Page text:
Sucking warm fizzy water out of my camel

(I’ll explain this post’s title later. The post covers Tuesday 1st and Wednesday 2nd August.)

Newsflash

We’re not cycling to Denmark this trip. We could easily cycle to Copenhagen, either via the mainland or via some interesting islands and ferries:

But we can’t easily get back to IJMuiden in time for our ferry on the 11th. There are trains from Copenhagen to Amsterdam, but the only ones that have bike spaces are fully booked or require multiple lightning-fast-changes. So, no worries about

  1. exchanging £ or € to the wrong sort of krone
  2. not speaking any danish
  3. trying to cycle from Hamburg to Copenhagen, then to IJMuiden (900 miles) in 8 days.

Instead, we’ll cycle to Berlin via the Elbe and (maybe) the Havel. (That river meanders a lot!). Then we have booked ourselves and the bikes on a train from Berlin. We’ll arrive in Amsterdam late on the 9th, have the 10th for pootling around, then get to IJMuiden in time for our ferry on the 11th.

Hamming it up

Booking this train journey until well after midday at the Ticket office in Hamburg’s main station. It didn’t actually take us that long, but finding out what we couldn’t do, forming alternate plans, finding out that we couldn’t do them either, then finally finding we could get us and the bikes on the Berlin to Amsterdam train we wanted took several hours. (We’d not booked the return from Copenhagen in advance because we had no idea about how far we could cycle in a day.)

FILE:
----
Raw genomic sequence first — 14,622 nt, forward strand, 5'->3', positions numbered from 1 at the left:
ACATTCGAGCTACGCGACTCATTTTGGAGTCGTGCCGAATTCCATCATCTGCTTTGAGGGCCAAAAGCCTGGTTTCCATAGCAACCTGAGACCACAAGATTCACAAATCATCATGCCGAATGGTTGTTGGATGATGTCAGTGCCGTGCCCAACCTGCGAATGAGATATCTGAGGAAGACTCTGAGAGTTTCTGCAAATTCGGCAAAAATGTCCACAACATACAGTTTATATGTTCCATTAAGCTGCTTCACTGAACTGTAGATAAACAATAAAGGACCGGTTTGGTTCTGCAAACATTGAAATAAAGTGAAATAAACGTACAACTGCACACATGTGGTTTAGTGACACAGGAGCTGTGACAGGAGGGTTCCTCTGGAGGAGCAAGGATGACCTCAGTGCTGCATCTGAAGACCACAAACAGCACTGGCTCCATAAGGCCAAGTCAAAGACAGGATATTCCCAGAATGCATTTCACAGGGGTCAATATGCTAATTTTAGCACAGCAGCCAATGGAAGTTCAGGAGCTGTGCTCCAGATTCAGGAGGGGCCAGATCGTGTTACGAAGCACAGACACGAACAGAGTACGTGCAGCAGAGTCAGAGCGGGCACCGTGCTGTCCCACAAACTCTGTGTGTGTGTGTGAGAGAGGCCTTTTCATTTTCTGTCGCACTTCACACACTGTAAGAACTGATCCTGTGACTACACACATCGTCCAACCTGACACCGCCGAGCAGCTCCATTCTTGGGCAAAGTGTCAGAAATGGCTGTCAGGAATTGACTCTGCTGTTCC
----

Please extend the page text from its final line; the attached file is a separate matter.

The booking process was also lengthened by a visit to Karstadt Sports to look at bike accessories, and let off steam. (We don’t actually need anything, but between us we were interested in alternative handlebar luggage, panniers that convert into rucksacks, gloves which can convert into mitts on the move. In the end, all we bought were some reduced-price padded pants. So hopefully you won’t see my VPL when I’m wearing civvies!

We then went on the obligatory bus tour. The guide flipped fluently from German to English, and was very informative. Here’s the cyclemeter route, and here’s some photos:


Even though my German is very poor, I’m curious about variations in language and the links to history and politics. So some of my snaps are of interesting language seen from the tour bus.

The tour finished for some reason in the docks. We avoided being shanghaied, instead walking along the docks, just enjoying the boats, the architecture, the locally-brewed beer, the amazing tunnel under the Elbe and the Elbphilharmonie building.

Dinner was at the cutest little restaurant in downtown Hamburg: Krameramtsstuben (Tripadvisor). That sounds patronising, but it’s meant well. Good food and a waitress with a sharp but not malicious sense of humour. Hamburg seems to be an enjoyable, lively place, at least for a pair of 40- and 50-somethings to meander around. Your mileage might vary if you’re a docker or sex-worker of course.

More pix from around Hamburg

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Going down in the Elbetunnel (YouTube)

Going up in the Elbetunnel (YouTube)

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Looking around the docks (YouTube)